Argentine Social Organizations Claim for Justice for Double Murder

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Photo credit: Resumen Latinoamericano
Photo credit: Resumen Latinoamericano

Source: Resumen Latinoamericano / The Dawn News / June 24, 2017

15 years ago, two young activists were murdered by the Argentine police in Buenos Aires. Their names were Maximiliano Kosteki and Dario Santillan, and their senseless deaths have not been forgotten by the Argentine people.

On June 26, 2002, social organizations and left-wing political parties were protesting in the Pueyrredon train station. The Argentine economic and political crisis that had unleashed in December 2001, causing a social outburst that caused the President to resign, had affected the poor the most.

They protested because the government had stopped funding welfare for people in need, because unemployment subsidies were insufficient, because schools and emergency rooms in poor neighborhoods lacked supplies to properly function, because people didn’t have enough food (they proposed to implement a food program under control of unemployed workers), and because the justice system was persecuting social leaders and the police was repressing people whenever they claimed for their rights. They also brought a communique by the workers of the emblematic Zanon factory, which was functioning under worker control after the owners had declared bankruptcy. They were a beacon of resistance for the entire country, and they were being threatened with eviction.

Darío and Maxi holding the Argentine flag. Photo credit: INFONews
Darío and Maxi holding the Argentine flag. Photo credit: INFONews

The government of Eduardo Duhalde, who had been elected president by the Legislative Assembly to fill the political vacuum and contain the social outburst, had decided to send an unequivocal signal to Argentine society: disruptions would not be tolerated. Banks had been bailed out, but people wouldn’t be. They’d better accept their fate in silence. But they were also causing their own demise.

The government had decided to prevent the protest to reach the end point of their march: the Pueyrredón Bridge, which is on an important highway that connects the southern peripheries with the capital. The operation involved three federal forces—Gendarmerie, Prefecture and the Federal Police— and the City Police. Deploying over two thousand units, they militarized all accesses to the capital.

maxi-ydario1-620x300

Their plan culminated with the intentional, cold-blooded murder of Maximiliano Kosteki and Darío Santillán in the Avellaneda station, and dozens of wounded people. In the first hours after the tragedy, the government tried to convince the general public that protesters had killed each other.

But the truth was revealed in chilling pictures taken by photojournalists, which showed the sequence of events: Maximiliano Kosteki lies on the floor, mortally wounded. Santillán, who didn’t know Kosteki, kneels besides him to help him. He takes his pulse and raises an open hand, palm facing the police. “Stop”, he was signaling. He was trying to protect the fallen comrade. His noble gesture, captured in that picture taken moments before his death, immortalized him in the collective memory of the Argentine people.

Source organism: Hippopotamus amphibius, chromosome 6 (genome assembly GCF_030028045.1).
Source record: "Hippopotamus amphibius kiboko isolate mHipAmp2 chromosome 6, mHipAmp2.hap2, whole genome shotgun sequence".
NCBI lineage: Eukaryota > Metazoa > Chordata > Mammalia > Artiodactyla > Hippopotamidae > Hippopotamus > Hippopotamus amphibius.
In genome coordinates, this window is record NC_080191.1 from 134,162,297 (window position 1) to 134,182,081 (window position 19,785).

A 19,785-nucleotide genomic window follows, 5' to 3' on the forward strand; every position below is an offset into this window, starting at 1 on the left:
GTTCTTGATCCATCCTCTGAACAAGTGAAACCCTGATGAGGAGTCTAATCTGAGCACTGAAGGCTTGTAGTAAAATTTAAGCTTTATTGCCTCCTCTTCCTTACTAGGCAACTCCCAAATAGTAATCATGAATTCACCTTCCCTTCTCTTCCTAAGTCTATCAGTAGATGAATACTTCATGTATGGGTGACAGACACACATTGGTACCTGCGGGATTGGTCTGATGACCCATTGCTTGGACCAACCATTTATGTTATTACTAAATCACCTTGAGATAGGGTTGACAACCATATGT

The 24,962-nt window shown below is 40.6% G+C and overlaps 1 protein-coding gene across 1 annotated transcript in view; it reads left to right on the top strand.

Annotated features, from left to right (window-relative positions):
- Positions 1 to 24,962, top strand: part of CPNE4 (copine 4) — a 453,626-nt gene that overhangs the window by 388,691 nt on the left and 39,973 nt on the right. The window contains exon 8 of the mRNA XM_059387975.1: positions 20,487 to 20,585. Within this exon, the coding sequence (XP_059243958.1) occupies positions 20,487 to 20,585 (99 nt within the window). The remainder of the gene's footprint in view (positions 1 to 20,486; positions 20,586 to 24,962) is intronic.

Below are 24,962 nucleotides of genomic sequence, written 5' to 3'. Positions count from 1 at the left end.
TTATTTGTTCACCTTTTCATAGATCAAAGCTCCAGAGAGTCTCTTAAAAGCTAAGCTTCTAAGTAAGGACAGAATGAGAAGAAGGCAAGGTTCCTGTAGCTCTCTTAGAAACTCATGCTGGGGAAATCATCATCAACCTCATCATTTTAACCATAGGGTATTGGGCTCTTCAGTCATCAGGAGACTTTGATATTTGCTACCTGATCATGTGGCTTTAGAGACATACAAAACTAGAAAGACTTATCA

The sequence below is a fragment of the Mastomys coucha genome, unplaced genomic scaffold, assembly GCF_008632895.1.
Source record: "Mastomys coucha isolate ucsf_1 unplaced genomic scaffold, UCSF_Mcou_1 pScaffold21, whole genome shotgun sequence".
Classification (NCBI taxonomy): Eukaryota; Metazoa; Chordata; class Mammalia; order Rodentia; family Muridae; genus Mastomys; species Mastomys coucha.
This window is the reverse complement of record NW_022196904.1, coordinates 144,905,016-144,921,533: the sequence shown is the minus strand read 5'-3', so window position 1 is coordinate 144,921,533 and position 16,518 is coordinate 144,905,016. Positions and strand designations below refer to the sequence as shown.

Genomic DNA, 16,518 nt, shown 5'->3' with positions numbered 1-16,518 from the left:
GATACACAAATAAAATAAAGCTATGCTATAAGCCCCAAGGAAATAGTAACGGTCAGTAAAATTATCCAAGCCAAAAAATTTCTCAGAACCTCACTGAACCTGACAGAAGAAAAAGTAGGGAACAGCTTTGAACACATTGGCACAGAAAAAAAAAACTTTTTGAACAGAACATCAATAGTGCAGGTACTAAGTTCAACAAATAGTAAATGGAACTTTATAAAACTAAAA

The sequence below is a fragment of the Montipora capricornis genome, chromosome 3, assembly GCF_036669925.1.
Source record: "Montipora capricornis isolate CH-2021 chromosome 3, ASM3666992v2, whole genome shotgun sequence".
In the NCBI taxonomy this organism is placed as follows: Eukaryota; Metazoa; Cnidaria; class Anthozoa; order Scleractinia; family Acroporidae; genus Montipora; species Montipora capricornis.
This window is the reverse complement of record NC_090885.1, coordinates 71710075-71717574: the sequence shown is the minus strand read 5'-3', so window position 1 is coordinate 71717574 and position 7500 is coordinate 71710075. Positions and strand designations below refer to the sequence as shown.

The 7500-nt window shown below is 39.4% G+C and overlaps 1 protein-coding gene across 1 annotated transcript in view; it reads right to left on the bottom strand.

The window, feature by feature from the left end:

Photo credit: Revista Sudestada
Art recreating the famous act of compassion. Photo credit: Revista Sudestada

After shooting Santillán, armed agents drag him across the floor and place his legs vertically against a wall, to cause blood to flow to the open wound in his chesty. Another—infamous—picture shows principal Carlos Quevedo kneeling besides Santillán’s dead body. But not to help him. He is smiling openly to the camera.

After this cold-blooded murder, another thing caused indignation in Argentinians: the fact that media immediately erased any attribution of agency or responsibility to the government in this story. One newspaper cynically reported the news under the title: “The crisis caused two more deaths”.

"Thank you for giving even your life for piquetero dignity"
“Thank you for giving even your life for piquetero dignity”

The uproar of the country led to the anticipation of presidential elections and the end of Duhalde’s government.

Darío and Maxi weren’t forgotten. They are part of the collective memory and of the history of social struggles of Argentina. Their image is painted on countless walls across the country. And every 26 of June the streets are filled with social movements honoring their lives, claiming for justice and denouncing the government, the repressive forces, the justice and the media for the murders and their complicity.

Last Monday, thousands of people marched to the Pueyrredón bridge to claim for justice, and also for the same slogans that Darío and Maxi had mobilized for in that fatidic day: to save the poorest from hunger, to stop repression and stop the criminalization of social movements. Because they gave their life for these values, and we will continue to fight for them.

Images of the homage and demonstration:

Photo credit: Resumen Latinoamericano
Photo credit: Resumen Latinoamericano
Photo credit: Resumen Latinoamericano
Photo credit: Resumen Latinoamericano
Photo credit: Resumen Latinoamericano
Photo credit: Resumen Latinoamericano
Photo credit: Resumen Latinoamericano
Photo credit: Resumen Latinoamericano
Photo credit: Resumen Latinoamericano
Photo credit: Resumen Latinoamericano
Photo credit: Resumen Latinoamericano
Photo credit: Resumen Latinoamericano
Photo credit: Resumen Latinoamericano
Photo credit: Resumen Latinoamericano
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